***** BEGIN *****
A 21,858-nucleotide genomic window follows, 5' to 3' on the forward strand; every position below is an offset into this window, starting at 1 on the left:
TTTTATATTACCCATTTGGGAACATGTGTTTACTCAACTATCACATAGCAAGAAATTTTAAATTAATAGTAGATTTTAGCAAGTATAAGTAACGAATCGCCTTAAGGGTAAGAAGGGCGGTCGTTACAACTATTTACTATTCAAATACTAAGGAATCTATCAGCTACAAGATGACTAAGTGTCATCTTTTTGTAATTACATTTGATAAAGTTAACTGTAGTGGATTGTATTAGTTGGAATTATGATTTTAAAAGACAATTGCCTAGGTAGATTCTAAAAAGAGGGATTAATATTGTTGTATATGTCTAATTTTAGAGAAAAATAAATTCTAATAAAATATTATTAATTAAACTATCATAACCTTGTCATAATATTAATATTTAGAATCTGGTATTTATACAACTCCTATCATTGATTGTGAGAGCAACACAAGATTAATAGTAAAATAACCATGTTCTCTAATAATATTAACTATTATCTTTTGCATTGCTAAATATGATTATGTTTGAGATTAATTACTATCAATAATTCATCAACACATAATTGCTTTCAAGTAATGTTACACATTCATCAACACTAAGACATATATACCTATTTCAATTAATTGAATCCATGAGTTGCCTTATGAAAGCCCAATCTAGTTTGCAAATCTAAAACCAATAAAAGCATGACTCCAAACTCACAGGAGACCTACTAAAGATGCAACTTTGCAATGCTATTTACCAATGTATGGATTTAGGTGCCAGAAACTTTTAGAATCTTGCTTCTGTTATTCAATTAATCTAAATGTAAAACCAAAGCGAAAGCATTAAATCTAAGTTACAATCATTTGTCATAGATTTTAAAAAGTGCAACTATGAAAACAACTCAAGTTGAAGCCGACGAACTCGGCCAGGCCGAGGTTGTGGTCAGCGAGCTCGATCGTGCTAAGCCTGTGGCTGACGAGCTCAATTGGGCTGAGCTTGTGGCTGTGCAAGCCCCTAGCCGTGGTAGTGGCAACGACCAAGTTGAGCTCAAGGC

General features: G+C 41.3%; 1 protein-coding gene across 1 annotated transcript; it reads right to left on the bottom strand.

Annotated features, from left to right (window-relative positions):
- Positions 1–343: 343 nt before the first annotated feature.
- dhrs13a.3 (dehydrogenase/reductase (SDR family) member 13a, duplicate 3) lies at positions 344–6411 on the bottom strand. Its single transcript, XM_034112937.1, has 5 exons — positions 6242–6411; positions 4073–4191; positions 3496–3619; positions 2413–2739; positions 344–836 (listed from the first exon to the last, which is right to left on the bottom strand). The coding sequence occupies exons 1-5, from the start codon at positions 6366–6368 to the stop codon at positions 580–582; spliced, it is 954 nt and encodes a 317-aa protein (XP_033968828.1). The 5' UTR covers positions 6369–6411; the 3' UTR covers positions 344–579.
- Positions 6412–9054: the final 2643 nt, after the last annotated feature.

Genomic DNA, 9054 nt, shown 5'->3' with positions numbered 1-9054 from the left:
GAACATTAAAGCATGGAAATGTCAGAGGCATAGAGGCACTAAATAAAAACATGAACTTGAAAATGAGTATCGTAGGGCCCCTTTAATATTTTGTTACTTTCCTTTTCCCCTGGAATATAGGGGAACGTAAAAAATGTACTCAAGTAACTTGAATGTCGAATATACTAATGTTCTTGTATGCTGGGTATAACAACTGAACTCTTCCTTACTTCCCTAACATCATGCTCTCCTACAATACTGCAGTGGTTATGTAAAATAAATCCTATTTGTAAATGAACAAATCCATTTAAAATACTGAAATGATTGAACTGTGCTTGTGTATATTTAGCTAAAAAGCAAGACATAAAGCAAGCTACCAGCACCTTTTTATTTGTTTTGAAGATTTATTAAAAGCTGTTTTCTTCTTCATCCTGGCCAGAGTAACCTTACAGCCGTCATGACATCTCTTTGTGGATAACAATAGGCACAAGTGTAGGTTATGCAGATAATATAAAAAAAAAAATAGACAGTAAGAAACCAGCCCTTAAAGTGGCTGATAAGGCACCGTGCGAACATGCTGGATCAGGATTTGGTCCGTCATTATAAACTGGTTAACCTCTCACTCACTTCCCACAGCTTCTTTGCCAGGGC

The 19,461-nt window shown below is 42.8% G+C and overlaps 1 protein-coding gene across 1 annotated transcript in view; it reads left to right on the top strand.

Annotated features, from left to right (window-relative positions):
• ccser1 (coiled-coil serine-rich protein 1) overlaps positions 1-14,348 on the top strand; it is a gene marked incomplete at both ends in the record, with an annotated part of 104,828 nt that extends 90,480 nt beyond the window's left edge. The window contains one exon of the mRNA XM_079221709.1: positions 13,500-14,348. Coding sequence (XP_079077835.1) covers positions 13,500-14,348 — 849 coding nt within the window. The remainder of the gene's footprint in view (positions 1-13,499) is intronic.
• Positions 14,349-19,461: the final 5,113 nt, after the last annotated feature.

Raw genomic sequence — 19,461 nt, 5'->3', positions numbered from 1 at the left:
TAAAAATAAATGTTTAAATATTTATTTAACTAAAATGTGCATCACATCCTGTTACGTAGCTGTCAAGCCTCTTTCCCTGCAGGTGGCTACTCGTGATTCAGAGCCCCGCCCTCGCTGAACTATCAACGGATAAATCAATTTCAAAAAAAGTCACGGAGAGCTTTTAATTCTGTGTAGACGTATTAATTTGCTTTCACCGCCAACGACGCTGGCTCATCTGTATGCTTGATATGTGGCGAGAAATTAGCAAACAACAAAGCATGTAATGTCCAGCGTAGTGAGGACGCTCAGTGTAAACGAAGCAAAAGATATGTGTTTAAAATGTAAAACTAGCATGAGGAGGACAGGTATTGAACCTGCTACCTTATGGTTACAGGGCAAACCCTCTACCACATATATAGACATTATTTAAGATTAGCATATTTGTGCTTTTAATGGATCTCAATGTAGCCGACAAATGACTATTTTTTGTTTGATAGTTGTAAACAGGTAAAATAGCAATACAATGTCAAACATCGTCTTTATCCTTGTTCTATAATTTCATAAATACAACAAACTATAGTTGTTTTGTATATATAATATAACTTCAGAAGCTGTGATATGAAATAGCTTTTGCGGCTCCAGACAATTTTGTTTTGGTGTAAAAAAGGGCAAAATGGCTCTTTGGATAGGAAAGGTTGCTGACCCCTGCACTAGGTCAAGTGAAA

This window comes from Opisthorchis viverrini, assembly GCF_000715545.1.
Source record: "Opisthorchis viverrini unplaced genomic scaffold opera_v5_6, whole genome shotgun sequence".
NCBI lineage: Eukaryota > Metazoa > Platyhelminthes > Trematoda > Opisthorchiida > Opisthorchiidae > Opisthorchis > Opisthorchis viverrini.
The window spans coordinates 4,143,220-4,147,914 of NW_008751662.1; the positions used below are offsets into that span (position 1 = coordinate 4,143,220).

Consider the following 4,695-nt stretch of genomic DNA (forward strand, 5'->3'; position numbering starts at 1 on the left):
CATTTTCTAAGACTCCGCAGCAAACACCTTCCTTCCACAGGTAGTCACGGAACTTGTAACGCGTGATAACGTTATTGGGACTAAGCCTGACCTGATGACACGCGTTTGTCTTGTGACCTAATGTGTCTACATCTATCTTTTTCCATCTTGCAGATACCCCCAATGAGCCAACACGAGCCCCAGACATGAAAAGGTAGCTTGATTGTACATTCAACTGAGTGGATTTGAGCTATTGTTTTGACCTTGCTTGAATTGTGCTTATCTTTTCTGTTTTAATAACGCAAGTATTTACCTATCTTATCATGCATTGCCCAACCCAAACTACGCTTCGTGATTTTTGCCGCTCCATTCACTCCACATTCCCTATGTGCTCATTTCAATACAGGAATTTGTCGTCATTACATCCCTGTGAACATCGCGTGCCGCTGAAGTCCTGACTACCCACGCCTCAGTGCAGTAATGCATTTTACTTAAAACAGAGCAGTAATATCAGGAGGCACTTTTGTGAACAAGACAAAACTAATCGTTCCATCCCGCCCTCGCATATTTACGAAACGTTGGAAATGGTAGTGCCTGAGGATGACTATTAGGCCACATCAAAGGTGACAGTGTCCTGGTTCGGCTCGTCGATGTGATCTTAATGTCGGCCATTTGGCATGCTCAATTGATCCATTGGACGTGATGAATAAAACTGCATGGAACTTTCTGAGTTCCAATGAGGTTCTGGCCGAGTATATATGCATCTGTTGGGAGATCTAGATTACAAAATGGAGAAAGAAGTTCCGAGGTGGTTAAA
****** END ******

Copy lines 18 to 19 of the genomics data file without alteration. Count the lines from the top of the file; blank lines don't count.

NCBI lineage: Eukaryota > Metazoa > Platyhelminthes > Trematoda > Opisthorchiida > Opisthorchiidae > Opisthorchis > Opisthorchis viverrini.
The window spans coordinates 4,143,220-4,147,914 of NW_008751662.1; the positions used below are offsets into that span (position 1 = coordinate 4,143,220).